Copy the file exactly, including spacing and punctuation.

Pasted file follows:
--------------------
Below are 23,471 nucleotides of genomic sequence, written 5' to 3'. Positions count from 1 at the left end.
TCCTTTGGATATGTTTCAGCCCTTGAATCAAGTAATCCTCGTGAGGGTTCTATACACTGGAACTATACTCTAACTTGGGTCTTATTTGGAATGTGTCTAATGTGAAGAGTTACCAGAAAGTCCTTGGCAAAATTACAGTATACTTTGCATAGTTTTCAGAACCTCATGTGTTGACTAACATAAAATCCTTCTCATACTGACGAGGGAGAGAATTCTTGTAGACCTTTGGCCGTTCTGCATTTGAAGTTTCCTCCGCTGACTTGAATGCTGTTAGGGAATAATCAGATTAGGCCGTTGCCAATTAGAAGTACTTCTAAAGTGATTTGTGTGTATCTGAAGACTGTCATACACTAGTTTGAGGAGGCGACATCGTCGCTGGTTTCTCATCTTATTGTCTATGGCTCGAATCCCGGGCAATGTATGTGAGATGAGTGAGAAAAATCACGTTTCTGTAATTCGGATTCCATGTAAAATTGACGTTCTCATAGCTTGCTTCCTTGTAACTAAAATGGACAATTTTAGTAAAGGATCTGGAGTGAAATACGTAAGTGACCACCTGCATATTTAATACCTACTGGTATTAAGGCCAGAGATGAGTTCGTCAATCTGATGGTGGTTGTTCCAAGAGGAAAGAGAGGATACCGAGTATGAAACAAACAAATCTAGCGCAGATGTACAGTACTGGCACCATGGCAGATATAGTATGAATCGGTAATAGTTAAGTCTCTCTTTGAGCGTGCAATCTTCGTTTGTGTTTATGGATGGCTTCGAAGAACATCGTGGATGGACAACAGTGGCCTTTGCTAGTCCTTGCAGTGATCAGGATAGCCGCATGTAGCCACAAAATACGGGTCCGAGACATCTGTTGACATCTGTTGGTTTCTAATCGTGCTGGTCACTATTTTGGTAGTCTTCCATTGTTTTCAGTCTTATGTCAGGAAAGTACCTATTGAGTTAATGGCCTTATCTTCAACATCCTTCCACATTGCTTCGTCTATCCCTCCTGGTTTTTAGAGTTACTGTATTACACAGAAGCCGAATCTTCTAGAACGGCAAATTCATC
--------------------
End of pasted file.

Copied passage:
Below are 23,471 nucleotides of genomic sequence, written 5' to 3'. Positions count from 1 at the left end.
TCCTTTGGATATGTTTCAGCCCTTGAATCAAGTAATCCTCGTGAGGGTTCTATACACTGGAACTATACTCTAACTTGGGTCTTATTTGGAATGTGTCTAATGTGAAGAGTTACCAGAAAGTCCTTGGCAAAATTACAGTATACTTTGCATAGTTTTCAGAACCTCATGTGTTGACTAACATAAAATCCTTCTCATACTGACGAGGGAGAGAATTCTTGTAGACCTTTGGCCGTTCTGCATTTGAAGTTTCCTCCGCTGACTTGAATGCTGTTAGGGAATAATCAGATTAGGCCGTTGCCAATTAGAAGTACTTCTAAAGTGATTTGTGTGTATCTGAAGACTGTCATACACTAGTTTGAGGAGGCGACATCGTCGCTGGTTTCTCATCTTATTGTCTATGGCTCGAATCCCGGGCAATGTATGTGAGATGAGTGAGAAAAATCACGTTTCTGTAATTCGGATTCCATGTAAAATTGACGTTCTCATAGCTTGCTTCCTTGTAACTAAAATGGACAATTTTAGTAAAGGATCTGGAGTGAAATACGTAAGTGACCACCTGCATATTTAATACCTACTGGTATTAAGGCCAGAGATGAGTTCGTCAATCTGATGGTGGTTGTTCCAAGAGGAAAGAGAGGATACCGAGTATGAAACAAACAAATCTAGCGCAGATGTACAGTACTGGCACCATGGCAGATATAGTATGAATCGGTAATAGTTAAGTCTCTCTTTGAGCGTGCAATCTTCGTTTGTGTTTATGGATGGCTTCGAAGAACATCGTGGATGGACAACAGTGGCCTTTGCTAGTCCTTGCAGTGATCAGGATAGCCGCATGTAGCCACAAAATACGGGTCCGAGACATCTGTTGACATCTGTTGGTTTCTAATCGTGCTGGTCACTATTTTGGTAGTCTTCCATTGTTTTCAGTCTTATGTCAGGAAAGTACCTATTGAGTTAATGGCCTTATCTTCAACATCCTTCCACATTGCTTCGTCTATCCCTCCTGGTTTTTAGAGTTACTGTATTACACAGAAGCCGAATCTTCTAGAACGGCAAATTCATC